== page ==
New Zealand Post has been criticised over its strict clothing policy, after a postie was given a written warning for wearing a T-shirt under his official uniform.
In a hearing before the Employment Relations Authority (ERA), Johnsonville postie Karl Oakes succeeded in getting a black mark removed from his work record over a sweatshirt and T-shirt he wore on the job. However, the ERA also found the behaviour of Mr Oakes contributed to the run-ins with New Zealand Post.
Mr Oakes had worked for New Zealand Post since December 2006, and was working at the Johnsonville branch when the issues arose last year.
The ERA decision said: "First, there was an incident with him wearing a blue-hooded sweatshirt instead of the proper uniform. He removed it when requested to do so, and he accepted that it was not part of the correct uniform.
"Second, he was caught wearing a visible blue T-shirt under his uniform and was requested to remove it. He refused to remove the shirt so that it could not be seen."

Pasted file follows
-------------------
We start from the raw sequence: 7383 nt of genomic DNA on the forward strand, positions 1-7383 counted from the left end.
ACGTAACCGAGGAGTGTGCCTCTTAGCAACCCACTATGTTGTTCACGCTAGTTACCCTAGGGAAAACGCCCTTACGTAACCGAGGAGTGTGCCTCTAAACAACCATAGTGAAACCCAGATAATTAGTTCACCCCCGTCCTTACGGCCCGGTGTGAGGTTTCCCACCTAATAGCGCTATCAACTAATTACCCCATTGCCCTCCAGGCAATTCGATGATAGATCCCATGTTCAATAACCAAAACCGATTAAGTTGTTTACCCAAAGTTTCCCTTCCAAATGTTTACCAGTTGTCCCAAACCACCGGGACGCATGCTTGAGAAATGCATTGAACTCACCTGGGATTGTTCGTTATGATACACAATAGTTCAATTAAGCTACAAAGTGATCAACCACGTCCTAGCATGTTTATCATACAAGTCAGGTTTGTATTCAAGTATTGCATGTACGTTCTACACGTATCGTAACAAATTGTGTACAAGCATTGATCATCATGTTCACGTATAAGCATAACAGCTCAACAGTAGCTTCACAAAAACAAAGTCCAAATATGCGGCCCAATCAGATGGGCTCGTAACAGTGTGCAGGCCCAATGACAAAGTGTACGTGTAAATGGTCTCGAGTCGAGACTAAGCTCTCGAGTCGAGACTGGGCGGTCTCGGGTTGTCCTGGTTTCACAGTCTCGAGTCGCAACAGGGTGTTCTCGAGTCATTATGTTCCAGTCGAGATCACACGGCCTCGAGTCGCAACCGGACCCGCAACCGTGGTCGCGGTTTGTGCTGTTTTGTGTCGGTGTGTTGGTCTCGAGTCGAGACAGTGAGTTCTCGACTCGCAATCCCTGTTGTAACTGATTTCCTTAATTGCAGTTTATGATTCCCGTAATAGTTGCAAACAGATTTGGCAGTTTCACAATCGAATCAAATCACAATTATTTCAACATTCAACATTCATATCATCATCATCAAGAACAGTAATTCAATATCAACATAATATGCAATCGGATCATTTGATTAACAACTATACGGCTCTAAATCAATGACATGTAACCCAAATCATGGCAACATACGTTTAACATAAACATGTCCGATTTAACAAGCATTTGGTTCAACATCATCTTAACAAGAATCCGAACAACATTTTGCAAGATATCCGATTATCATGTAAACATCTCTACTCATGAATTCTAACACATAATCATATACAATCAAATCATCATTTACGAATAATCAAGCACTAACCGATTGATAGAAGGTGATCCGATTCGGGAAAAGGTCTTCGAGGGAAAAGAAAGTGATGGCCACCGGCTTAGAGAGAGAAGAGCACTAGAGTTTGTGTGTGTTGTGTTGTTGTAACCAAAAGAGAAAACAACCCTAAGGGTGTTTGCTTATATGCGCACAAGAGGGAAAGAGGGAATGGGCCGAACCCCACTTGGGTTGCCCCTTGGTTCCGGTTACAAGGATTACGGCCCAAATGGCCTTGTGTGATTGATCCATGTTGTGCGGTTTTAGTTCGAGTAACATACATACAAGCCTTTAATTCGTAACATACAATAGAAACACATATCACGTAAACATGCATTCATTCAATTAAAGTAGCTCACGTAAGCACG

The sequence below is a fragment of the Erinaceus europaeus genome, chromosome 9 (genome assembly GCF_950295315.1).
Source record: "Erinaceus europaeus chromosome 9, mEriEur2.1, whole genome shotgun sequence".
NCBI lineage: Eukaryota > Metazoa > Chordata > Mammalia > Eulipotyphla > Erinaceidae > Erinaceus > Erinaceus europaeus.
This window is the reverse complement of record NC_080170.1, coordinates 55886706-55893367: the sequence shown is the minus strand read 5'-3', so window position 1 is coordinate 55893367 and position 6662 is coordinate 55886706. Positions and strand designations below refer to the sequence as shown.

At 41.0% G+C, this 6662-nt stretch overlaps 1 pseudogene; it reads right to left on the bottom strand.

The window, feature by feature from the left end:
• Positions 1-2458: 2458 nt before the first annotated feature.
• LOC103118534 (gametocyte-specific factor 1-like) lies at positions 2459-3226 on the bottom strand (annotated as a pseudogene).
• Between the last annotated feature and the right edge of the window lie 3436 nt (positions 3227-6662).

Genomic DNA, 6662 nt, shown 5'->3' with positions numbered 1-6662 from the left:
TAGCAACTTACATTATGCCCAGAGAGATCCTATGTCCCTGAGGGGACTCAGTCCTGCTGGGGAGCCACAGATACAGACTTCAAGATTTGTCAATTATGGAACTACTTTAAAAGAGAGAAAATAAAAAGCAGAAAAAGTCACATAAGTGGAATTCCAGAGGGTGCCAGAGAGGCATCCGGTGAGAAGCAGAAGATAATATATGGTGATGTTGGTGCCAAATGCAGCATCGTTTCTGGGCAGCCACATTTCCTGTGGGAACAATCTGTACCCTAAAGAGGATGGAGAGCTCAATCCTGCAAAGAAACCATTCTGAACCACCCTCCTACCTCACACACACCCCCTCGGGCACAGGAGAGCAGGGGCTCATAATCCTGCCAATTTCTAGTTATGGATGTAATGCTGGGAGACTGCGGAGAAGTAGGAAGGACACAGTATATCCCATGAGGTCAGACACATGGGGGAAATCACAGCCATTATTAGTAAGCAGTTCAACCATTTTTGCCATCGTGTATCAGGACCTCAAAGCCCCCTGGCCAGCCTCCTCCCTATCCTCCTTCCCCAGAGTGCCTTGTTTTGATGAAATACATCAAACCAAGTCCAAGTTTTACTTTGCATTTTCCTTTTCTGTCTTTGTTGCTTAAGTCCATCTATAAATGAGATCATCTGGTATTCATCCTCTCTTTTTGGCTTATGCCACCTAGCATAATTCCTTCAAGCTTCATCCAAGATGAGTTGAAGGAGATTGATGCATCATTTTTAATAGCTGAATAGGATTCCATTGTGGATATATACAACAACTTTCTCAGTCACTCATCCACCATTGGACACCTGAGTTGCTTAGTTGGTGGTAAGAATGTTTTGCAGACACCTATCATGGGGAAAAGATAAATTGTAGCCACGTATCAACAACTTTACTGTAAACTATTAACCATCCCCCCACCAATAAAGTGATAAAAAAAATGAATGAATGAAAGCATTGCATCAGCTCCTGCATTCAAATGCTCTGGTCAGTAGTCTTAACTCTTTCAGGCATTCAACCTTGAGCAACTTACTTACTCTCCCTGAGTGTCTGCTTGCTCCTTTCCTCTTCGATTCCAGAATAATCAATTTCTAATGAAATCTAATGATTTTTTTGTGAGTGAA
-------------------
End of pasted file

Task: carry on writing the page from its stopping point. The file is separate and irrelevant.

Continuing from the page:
NZ Post's Wellington business delivery leader, Suzanne Cameron, claimed the shirt could still be seen "hanging out and not tucked in" after Mr Oakes had zipped up his uniform sweatshirt. Mr Oakes denied this.
On October 18 last year, Mr Oakes was issued with a written warning for misconduct, for failing to wear the correct uniform, refusing to follow a reasonable instruction and "behaving belligerently".
This led to the Postal Workers Union challenging NZ Post's uniform policy.
Its postie training and induction manual on uniforms states: "Those issued with a uniform must wear it in the correct manner at all required times. There are no exceptions from this rule on medical or other grounds."
ERA member Paul Stapp ruled: "The second sentence is clearly unreasonable and contradicts the evidence that NZ Post treats each case on a case-by-case basis if a comfort, safety and health problem arises". The policy conflicted with the provisions of the collective agreement with the union, he said.
NZ Post had indicated the reference to "no exceptions" in the policy would be reviewed.
On Mr Oakes' written warning, Mr Stapp said: "I conclude that Mr Oakes has a personal grievance of unjustified disadvantage because his employment was put at risk".